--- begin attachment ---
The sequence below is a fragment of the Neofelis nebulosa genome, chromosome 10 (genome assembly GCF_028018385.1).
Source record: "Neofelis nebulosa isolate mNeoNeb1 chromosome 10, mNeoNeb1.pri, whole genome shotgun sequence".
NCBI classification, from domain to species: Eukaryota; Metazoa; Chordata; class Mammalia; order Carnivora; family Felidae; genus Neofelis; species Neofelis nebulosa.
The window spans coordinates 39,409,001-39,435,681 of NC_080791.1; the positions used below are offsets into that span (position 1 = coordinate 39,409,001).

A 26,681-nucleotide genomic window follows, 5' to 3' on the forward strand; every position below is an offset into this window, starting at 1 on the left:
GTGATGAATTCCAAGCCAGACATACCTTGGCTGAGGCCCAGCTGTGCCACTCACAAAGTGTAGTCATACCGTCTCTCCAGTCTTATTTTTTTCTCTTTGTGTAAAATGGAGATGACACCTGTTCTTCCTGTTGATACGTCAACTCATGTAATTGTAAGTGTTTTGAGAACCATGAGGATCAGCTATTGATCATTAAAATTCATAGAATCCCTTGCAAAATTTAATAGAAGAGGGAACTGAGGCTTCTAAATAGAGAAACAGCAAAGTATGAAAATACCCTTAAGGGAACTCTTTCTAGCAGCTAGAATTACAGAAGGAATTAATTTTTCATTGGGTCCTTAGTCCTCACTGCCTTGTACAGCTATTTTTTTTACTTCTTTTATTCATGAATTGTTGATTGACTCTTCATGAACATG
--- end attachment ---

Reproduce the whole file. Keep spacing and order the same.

The sequence below is a fragment of the Neofelis nebulosa genome, chromosome 10 (genome assembly GCF_028018385.1).
Source record: "Neofelis nebulosa isolate mNeoNeb1 chromosome 10, mNeoNeb1.pri, whole genome shotgun sequence".
NCBI classification, from domain to species: Eukaryota; Metazoa; Chordata; class Mammalia; order Carnivora; family Felidae; genus Neofelis; species Neofelis nebulosa.
The window spans coordinates 39,409,001-39,435,681 of NC_080791.1; the positions used below are offsets into that span (position 1 = coordinate 39,409,001).

A 26,681-nucleotide genomic window follows, 5' to 3' on the forward strand; every position below is an offset into this window, starting at 1 on the left:
GTGATGAATTCCAAGCCAGACATACCTTGGCTGAGGCCCAGCTGTGCCACTCACAAAGTGTAGTCATACCGTCTCTCCAGTCTTATTTTTTTCTCTTTGTGTAAAATGGAGATGACACCTGTTCTTCCTGTTGATACGTCAACTCATGTAATTGTAAGTGTTTTGAGAACCATGAGGATCAGCTATTGATCATTAAAATTCATAGAATCCCTTGCAAAATTTAATAGAAGAGGGAACTGAGGCTTCTAAATAGAGAAACAGCAAAGTATGAAAATACCCTTAAGGGAACTCTTTCTAGCAGCTAGAATTACAGAAGGAATTAATTTTTCATTGGGTCCTTAGTCCTCACTGCCTTGTACAGCTATTTTTTTTACTTCTTTTATTCATGAATTGTTGATTGACTCTTCATGAACATG